So here's a quick howto on getting KVM to work on CentOS5.x. I'll add more tutorials when I start using KVM more. For now I spend all my time on VirtualBox at work and Xen everywhere else. KVM is maturing fast but still not where Xen is for the most part. It also needs VT support in the CPUs which means not everyone can use it. My 4 core, 8 vcpu Xeon machine in the garage won't run KVM so I'm not spending a lot of time with it right now. One of the reasons I don't use KVM in a production environment is it moves too fast and the distros are just too far behind as you'll see in the howto
1. First you need to see if you're CPU has the needed hardware VT support
egrep 'vmx|svm' /proc/cpuinfo
If you have an Intel CPU with VT support you should get back vmx and svm if it's AMD with VT support. If you get nothing you need to use Xen or VirtualBox as both support Virtualization without the hardware VT support.
2. Install KVM and QEMU
yum install kvm kmod-kvm qemu
The current version of KVM is 36 which is ancient (August 2007) but stable as far as KVM goes. Even with this version I've gotten lockups and strange behavior. The most recent version of KVM is 74 so you can imagine what's been added since version 36. If you want to check it out yourself here's the changelog.
If you're feeling adventurous you can install KVM-66 (April 2008) from the testing repo. I have to warn you though that it's in testing for a reason. Also even though this is drastically newer than 36 it's still 6 months old.
yum install --disablerepo=\* --enablerepo=c5-testing kvm kmod-kvm
yum install qemu
As a side note there is no PAE version of the KVM-66 in the testing repo which definately limits usefullness.
3. We need to load the KVM kernel module now. Which module you load depends on who made your CPU.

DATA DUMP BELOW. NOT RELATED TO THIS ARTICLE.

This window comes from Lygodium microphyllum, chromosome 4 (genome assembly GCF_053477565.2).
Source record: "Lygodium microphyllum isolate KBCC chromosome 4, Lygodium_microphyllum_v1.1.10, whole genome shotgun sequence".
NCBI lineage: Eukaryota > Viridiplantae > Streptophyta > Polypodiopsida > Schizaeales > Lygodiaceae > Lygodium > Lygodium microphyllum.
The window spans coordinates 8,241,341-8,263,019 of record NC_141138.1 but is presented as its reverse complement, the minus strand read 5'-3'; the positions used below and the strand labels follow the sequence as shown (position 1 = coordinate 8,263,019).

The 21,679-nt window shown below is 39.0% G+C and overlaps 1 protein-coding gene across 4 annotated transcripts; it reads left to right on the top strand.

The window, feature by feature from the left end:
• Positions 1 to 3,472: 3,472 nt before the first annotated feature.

If you have an Intel CPU do this
But if you have an AMD cpu do this
Verify that the kernel module loaded properly by using lsmod.
/sbin/lsmod | grep kvm
Add the user that will be managing kvm to the kvm group
usermod -G kvm -a grant
4. Change permissions on the kvm devices. You won't need to do this if you reboot before using it.
chown root:kvm /dev/kvm
chmod 0660 /dev/kvm
5. Creating your virtual hard drive
Since we installed qemu we can use the qemu-img command to create a virtual disk of 5 GB. This is in the Copy on Write format which is very useful
qemu-img create -f qcow2 Centdisk.img 10G
You can use dd to create a sparse file as well
dd if=/dev/zero of=Centdisk.img count=1 seek=10G
Either of these will create a disk file that will go up to 10GB but not consume the space on the drive until it's filled. Using qemu-img is probably the better way though.
6. Install an OS
qemu-kvm -hda Centdisk.img -cdrom CentOS5.2.iso -m 512 -boot d
This tells kvm to use the 10GB disk we just created and use a .iso file as if it were inserted into the cdrom as well as boot from it. Memory is set to 512 MB.
7. Boot our OS
qemu-kvm -hda Centdisk.img
If all goes well you should see your newly installed OS boot up.